Blended families have the same challenges as any other family… and then some. Mom and dad, working together and respectfully supporting one another, always makes for smoother parenting. In blended families however, we sometimes have two or more sets of parents trying to cooperate and “be on the same page”. Communication and discipline styles, expectations for the children, parenting time, value systems, and lifestyles choices often become points of contention. The scenarios are as diverse and unique as we are as people. Respect and trust are essential if there is to be harmony in the parenting, co-parenting, and step-parenting effort. These two precious commodities, however, are often sorely lacking, as the disappointment and distrust that fueled the divorce(s) often spill over into the new family units.

Parents in blended families need to learn how to express their concerns, both with their new partner and their ex-spouse, in constructive, respectful ways, so as to strengthen trust and cooperation, and avoid more divisiveness. They need to learn how to “choose their battles” and decide whether the emotional fall-out from pursuing a conflict is worth the gains they hope to achieve.

CHILDREN CRAVING FOR SECURITY

The children of blended families long for security. They need to know that they are loved and wanted by both their parents. The addition of a new step-parent into the family can either facilitate or hinder that quest for security, depending on how clear the new roles have been explained and accepted, and how free the child feels to embrace this new parent figure.

 

The question of loyalty to the absent parent becomes a major factor. Is it OK to call this new person “mom” or “dad”, or would this be seen as a betrayal by the absent parent? Can the step parent be patient, and trust that time, experience with the children, and support of the children’s biological parent, is a much preferred approach? It will get them further, faster, in establishing a healthy relationship, than coming on strong, and trying to assert their control of the children.

A CLEAR THERAPY PLAN

Couples working to blend a family can often get overwhelmed by the demands of daily life coupled with the strains of unmet expectations and pain from prior relationships. I help build a clear path for healing. We prioritize critical items for your family and work through them, one by one. I've listed below some typical items on a couple's plan. Most couples would address 5 or 6 of these items while working with me.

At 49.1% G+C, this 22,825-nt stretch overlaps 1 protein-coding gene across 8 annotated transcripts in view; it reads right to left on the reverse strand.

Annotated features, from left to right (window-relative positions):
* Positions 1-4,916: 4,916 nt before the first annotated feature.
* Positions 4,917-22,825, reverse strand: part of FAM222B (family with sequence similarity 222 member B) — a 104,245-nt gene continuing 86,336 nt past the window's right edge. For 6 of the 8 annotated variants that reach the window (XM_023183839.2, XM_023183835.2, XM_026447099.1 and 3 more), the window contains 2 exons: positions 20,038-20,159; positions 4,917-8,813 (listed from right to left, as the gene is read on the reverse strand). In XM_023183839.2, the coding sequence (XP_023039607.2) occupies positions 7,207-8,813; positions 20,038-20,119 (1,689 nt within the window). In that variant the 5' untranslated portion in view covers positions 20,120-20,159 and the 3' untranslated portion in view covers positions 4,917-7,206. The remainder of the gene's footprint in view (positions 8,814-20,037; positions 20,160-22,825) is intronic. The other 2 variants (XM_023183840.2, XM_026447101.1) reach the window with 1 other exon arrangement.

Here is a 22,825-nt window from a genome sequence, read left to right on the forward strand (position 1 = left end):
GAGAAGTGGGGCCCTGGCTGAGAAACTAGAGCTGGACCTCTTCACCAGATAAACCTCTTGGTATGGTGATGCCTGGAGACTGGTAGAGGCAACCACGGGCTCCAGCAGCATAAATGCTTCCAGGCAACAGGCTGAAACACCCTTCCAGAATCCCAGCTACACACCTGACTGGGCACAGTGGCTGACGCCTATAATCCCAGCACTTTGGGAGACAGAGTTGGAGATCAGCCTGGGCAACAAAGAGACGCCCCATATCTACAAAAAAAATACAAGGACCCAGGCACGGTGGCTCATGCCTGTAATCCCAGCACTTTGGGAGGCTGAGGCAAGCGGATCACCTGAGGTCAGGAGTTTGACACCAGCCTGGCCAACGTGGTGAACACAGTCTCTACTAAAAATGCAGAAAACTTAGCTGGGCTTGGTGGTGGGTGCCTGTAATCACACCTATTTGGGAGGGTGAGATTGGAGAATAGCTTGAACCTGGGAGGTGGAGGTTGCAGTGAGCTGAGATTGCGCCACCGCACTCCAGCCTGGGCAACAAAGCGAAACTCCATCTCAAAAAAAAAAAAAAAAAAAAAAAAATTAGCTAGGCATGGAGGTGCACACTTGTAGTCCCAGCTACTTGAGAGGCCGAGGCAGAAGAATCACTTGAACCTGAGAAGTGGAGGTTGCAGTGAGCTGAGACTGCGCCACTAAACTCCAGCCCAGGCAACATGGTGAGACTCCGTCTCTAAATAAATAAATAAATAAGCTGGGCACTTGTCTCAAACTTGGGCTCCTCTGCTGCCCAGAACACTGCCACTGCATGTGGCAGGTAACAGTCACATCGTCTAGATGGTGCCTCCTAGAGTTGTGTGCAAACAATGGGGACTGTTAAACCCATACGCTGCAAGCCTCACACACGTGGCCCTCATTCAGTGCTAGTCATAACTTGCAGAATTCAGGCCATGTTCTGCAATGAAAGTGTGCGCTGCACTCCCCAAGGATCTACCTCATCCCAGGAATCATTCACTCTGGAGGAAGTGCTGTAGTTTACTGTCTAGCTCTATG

• The Family Background (Family Tree)

  • Communication techniques

  • Identify Fears, Obstacles & "Ghosts" rooted in the Past

  • Crockpot vs Blender

  • Insiders vs Outsiders

  • Creating a Positive Vision/Culture for the Blended Family (New Blueprints)

  • Family Meetings: Why, How & What

  • Boundaries: How they work and how they can backfire 

  • Parental Alienation Syndrome: What you can do about it.

  • Creating "Couple strength".

  • Co-parenting Plans for ex spouses.

  • Creating house rules.

  • Roles, Responsibilities, Rules, Rituals and Money.

  • Managing discipline differences between the couple and/or the exes.

  • Stepmom - the most important and difficult role: classic challenges, boundaries, couple disputes.

  • Different parenting and discipline styles.

  • Relationships between ex-partners and step-parents.

  • Relationship between child and step-parent.

  • Relationship between child and step-siblings.

  • Visitation and parenting plans.

  • Grief and loss after divorce

GETTING UNSTUCK

The single most painful and destructive pattern that often arrises is when ex-spouses fight with each other, start disparaging the new spouses, and then drag the kids into it. On occasion, it has been very helpful to get the new spouses and the ex-spouses in the room with me to work through the conflict for the good of the kids. This is almost impossible to do outside of the context of therapy but can be tremendously rewarding. 

Just as it is in the family, trust in the counselor and the counseling process are also essential if growth and change is to happen. I have been able to establish that trust relationship with many blended families, and I look forward to engaging in that effort with you and your’s.